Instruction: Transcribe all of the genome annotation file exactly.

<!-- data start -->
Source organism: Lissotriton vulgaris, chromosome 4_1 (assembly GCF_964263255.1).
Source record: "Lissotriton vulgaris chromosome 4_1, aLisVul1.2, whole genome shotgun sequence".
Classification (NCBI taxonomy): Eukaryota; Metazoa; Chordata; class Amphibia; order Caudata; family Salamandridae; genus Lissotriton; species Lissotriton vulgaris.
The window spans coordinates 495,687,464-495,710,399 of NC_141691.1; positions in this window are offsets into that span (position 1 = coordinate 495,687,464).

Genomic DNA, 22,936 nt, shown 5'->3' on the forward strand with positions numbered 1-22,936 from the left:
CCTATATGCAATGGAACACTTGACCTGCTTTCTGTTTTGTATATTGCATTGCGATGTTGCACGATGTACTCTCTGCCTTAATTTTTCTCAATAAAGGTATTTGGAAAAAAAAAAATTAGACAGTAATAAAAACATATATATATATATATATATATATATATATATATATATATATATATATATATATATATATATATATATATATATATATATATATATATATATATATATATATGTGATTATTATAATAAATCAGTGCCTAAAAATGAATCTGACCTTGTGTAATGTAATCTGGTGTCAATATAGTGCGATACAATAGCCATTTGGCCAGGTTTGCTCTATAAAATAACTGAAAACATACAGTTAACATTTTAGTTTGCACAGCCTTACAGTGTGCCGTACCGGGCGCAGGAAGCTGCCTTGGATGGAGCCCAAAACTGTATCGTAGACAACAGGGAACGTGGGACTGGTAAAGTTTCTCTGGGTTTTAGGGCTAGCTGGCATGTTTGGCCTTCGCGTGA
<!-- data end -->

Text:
Source organism: Lissotriton vulgaris, chromosome 4_1 (assembly GCF_964263255.1).
Source record: "Lissotriton vulgaris chromosome 4_1, aLisVul1.2, whole genome shotgun sequence".
Classification (NCBI taxonomy): Eukaryota; Metazoa; Chordata; class Amphibia; order Caudata; family Salamandridae; genus Lissotriton; species Lissotriton vulgaris.
The window spans coordinates 495,687,464-495,710,399 of NC_141691.1; positions in this window are offsets into that span (position 1 = coordinate 495,687,464).

Genomic DNA, 22,936 nt, shown 5'->3' on the forward strand with positions numbered 1-22,936 from the left:
CCTATATGCAATGGAACACTTGACCTGCTTTCTGTTTTGTATATTGCATTGCGATGTTGCACGATGTACTCTCTGCCTTAATTTTTCTCAATAAAGGTATTTGGAAAAAAAAAAATTAGACAGTAATAAAAACATATATATATATATATATATATATATATATATATATATATATATATATATATATATATATATATATATATATATATATATATATATATATATATATATATATGTGATTATTATAATAAATCAGTGCCTAAAAATGAATCTGACCTTGTGTAATGTAATCTGGTGTCAATATAGTGCGATACAATAGCCATTTGGCCAGGTTTGCTCTATAAAATAACTGAAAACATACAGTTAACATTTTAGTTTGCACAGCCTTACAGTGTGCCGTACCGGGCGCAGGAAGCTGCCTTGGATGGAGCCCAAAACTGTATCGTAGACAACAGGGAACGTGGGACTGGTAAAGTTTCTCTGGGTTTTAGGGCTAGCTGGCATGTTTGGCCTTCGCGTGA